In stating the argument that the President does not care about the plight of the poor, a prominent Democrat implied that Republicans have never been concerned about it [plight].

Quote:
First, it's an imply vs. infer issue. If you are doing the talking, you are implying. If you are listening, then you are inferring.
So the Democrat is implying, ruling out A, B, and D

At issue is an opinion about the PLIGHT of the poor and plight is a thing, an "it" not a "them". Republicans were never concerned about the PLIGHT. That, along with the previous opinion that them can be ambigous anyway, makes me say (E)
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Re: SC-Democrat [#permalink] New post 12 Aug 2010, 09:13
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Corerct Verb is Imply..as the speaker himself trying to conclude. Infer is when someone makes a statement and another person tries to conclude or sum it up.
In this case the person is the same. So "imply" should be used.

so choice narrows to C and E.
Difference is "them" and "it" at the end.

The antecedent is plight of the poor not poor for the pronoun..
So "it" is the proper pronoun.

answer is E
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Re: SC-Democrat [#permalink] New post 12 Aug 2010, 09:23
to "imply" is to suggest something without stating it explicitly

did not care about the plight of the poor / not to be concerned about the plight of the poor --- to me almost seem to be the same thing and the Democrat wouldn't have had to "imply" the latter by saying the former

I like C better --- by stating that the President didnt care about the plight of the poor, the Democrat implied and meant to say that Republicans have never been concerned about the Democrats (i.e., the Democrats truly represent the poor)...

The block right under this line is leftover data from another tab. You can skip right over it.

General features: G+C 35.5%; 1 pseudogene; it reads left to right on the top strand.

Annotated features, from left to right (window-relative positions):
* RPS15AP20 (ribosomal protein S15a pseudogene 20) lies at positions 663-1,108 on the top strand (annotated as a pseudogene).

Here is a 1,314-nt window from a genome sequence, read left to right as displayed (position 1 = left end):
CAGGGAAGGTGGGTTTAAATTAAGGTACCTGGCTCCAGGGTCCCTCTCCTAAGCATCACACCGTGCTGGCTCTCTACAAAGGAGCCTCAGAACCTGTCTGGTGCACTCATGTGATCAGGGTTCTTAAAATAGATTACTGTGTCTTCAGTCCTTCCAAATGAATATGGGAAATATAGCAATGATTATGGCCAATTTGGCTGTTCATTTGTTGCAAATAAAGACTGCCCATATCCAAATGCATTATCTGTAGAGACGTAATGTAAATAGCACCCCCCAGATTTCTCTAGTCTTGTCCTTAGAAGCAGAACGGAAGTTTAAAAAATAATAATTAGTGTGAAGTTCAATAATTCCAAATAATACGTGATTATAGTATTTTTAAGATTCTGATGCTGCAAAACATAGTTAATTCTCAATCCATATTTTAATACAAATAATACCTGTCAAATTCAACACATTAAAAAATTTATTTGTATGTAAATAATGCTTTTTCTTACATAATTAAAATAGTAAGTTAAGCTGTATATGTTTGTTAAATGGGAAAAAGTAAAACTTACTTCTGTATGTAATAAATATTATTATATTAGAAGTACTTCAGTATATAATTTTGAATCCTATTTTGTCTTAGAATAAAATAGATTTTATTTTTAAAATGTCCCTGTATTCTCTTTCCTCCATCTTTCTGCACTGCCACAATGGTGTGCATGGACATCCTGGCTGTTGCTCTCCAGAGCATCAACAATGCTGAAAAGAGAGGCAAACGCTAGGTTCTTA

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Re: SC-Democrat [#permalink] New post 12 Aug 2010, 23:28
I had marked B but then on second thoughts E is the correct one,

the statement does not refer to the poor it refers to the "plight of the poor" so the IT at the end becomes the best suitable verb....Am not clear on the infer and imply debate both can be used in this context so the IT was the clincher for me...
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Re: SC-Democrat [#permalink] New post 13 Aug 2010, 01:02
Isn't the idiom "infer from"? Then A, B, D would be "out" quickly. The rest is clear as "it" refers to "plight".

=> E
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Re: SC-Democrat [#permalink] New post 13 Aug 2010, 02:35
infer cannot be used in this context -- to infer is to deduce something. The Democrat was making the argument so he could only have "implied" something, i.e., suggested something without putting it expressly in words; he could not have "inferred" somthing in the context - it doesn't make sense

of the lot of answers with "implied - C and E --- E to me does not make that much sense = why would he be "implying" something by almost stating the same thing by way of a near-synonymous expression - to not care about / to not be concerned are almost the same thing

You can say: "X is an integer implies that X is not a negative fraction" -- its unstated; it works well

But will you ever say: When I said I love you I implied that I really like you! No, both of them are too close - and say the same thing... you are not "implying"

With C - the "them" at the end refers to the Democrats --- so the implication in the Democrat's statement is that the Democrats stand for the poor - and when the Prez does not care about the plight of one, he isn't concerned about the other...
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Re: SC-Democrat [#permalink] New post 13 Aug 2010, 04:31
gmat1011 wrote:
But will you ever say: When I said I love you I implied that I really like you! No, both of them are too close - and say the same thing... you are not "implying"


I wouldn't rely too much on what you "will ever say"; that's very dangerous in GMAT terms. The sentence can sound terribly weired, but is correct.
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Re: SC-Democrat [#permalink] New post 13 Aug 2010, 06:14
well, be that as it may, usage of 'implied' is not correct in this sentence in option E.

you can't just focus on pure grammar rules and lose sight of the meaning of words.

And this question is not from a past GMAT exam. I am not sure where it is from.
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Re: SC-Democrat [#permalink] New post 13 Aug 2010, 07:34
So, what do you suggest? (even if it's not original GMAT)

"it" makes the correct reference to "plight"; it can't be "them", as "the plight of the poor" is one object phrase. This would rule out all but D, E. Now, that you have called "E" into question, would leave you with "D". Right?
Re: SC-Democrat   [#permalink] 13 Aug 2010, 07:34